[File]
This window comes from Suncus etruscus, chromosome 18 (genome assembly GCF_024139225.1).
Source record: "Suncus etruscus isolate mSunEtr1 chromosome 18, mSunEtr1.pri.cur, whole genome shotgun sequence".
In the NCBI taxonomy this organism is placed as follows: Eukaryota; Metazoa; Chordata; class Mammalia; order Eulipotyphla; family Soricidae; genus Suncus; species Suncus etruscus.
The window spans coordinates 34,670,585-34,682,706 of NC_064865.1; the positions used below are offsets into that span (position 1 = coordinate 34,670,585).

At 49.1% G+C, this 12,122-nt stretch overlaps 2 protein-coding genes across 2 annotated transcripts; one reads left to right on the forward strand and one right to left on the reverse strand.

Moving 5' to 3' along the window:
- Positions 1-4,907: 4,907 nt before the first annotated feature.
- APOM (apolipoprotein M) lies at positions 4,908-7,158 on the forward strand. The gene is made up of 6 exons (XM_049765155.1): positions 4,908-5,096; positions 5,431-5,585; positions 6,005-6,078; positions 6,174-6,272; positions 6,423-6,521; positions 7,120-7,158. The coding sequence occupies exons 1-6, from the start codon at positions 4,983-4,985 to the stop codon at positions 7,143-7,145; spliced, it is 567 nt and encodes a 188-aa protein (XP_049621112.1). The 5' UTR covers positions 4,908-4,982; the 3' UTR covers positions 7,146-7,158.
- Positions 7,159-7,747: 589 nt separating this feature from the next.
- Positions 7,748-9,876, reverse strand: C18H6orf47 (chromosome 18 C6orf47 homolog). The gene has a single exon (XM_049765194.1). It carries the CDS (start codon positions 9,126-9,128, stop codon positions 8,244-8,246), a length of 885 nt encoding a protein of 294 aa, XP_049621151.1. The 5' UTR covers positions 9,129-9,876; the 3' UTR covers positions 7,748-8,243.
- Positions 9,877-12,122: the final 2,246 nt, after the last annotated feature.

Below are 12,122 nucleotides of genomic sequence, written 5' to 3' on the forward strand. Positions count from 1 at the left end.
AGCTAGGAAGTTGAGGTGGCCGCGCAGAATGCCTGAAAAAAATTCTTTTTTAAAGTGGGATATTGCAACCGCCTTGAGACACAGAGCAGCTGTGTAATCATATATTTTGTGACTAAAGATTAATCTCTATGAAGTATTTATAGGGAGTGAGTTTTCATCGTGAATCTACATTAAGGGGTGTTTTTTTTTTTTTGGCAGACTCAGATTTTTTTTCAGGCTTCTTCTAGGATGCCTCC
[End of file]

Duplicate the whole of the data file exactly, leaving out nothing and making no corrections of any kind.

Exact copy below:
This window comes from Suncus etruscus, chromosome 18 (genome assembly GCF_024139225.1).
Source record: "Suncus etruscus isolate mSunEtr1 chromosome 18, mSunEtr1.pri.cur, whole genome shotgun sequence".
In the NCBI taxonomy this organism is placed as follows: Eukaryota; Metazoa; Chordata; class Mammalia; order Eulipotyphla; family Soricidae; genus Suncus; species Suncus etruscus.
The window spans coordinates 34,670,585-34,682,706 of NC_064865.1; the positions used below are offsets into that span (position 1 = coordinate 34,670,585).

At 49.1% G+C, this 12,122-nt stretch overlaps 2 protein-coding genes across 2 annotated transcripts; one reads left to right on the forward strand and one right to left on the reverse strand.

Moving 5' to 3' along the window:
- Positions 1-4,907: 4,907 nt before the first annotated feature.
- APOM (apolipoprotein M) lies at positions 4,908-7,158 on the forward strand. The gene is made up of 6 exons (XM_049765155.1): positions 4,908-5,096; positions 5,431-5,585; positions 6,005-6,078; positions 6,174-6,272; positions 6,423-6,521; positions 7,120-7,158. The coding sequence occupies exons 1-6, from the start codon at positions 4,983-4,985 to the stop codon at positions 7,143-7,145; spliced, it is 567 nt and encodes a 188-aa protein (XP_049621112.1). The 5' UTR covers positions 4,908-4,982; the 3' UTR covers positions 7,146-7,158.
- Positions 7,159-7,747: 589 nt separating this feature from the next.
- Positions 7,748-9,876, reverse strand: C18H6orf47 (chromosome 18 C6orf47 homolog). The gene has a single exon (XM_049765194.1). It carries the CDS (start codon positions 9,126-9,128, stop codon positions 8,244-8,246), a length of 885 nt encoding a protein of 294 aa, XP_049621151.1. The 5' UTR covers positions 9,129-9,876; the 3' UTR covers positions 7,748-8,243.
- Positions 9,877-12,122: the final 2,246 nt, after the last annotated feature.

Below are 12,122 nucleotides of genomic sequence, written 5' to 3' on the forward strand. Positions count from 1 at the left end.
AGCTAGGAAGTTGAGGTGGCCGCGCAGAATGCCTGAAAAAAATTCTTTTTTAAAGTGGGATATTGCAACCGCCTTGAGACACAGAGCAGCTGTGTAATCATATATTTTGTGACTAAAGATTAATCTCTATGAAGTATTTATAGGGAGTGAGTTTTCATCGTGAATCTACATTAAGGGGTGTTTTTTTTTTTTTGGCAGACTCAGATTTTTTTTCAGGCTTCTTCTAGGATGCCTCC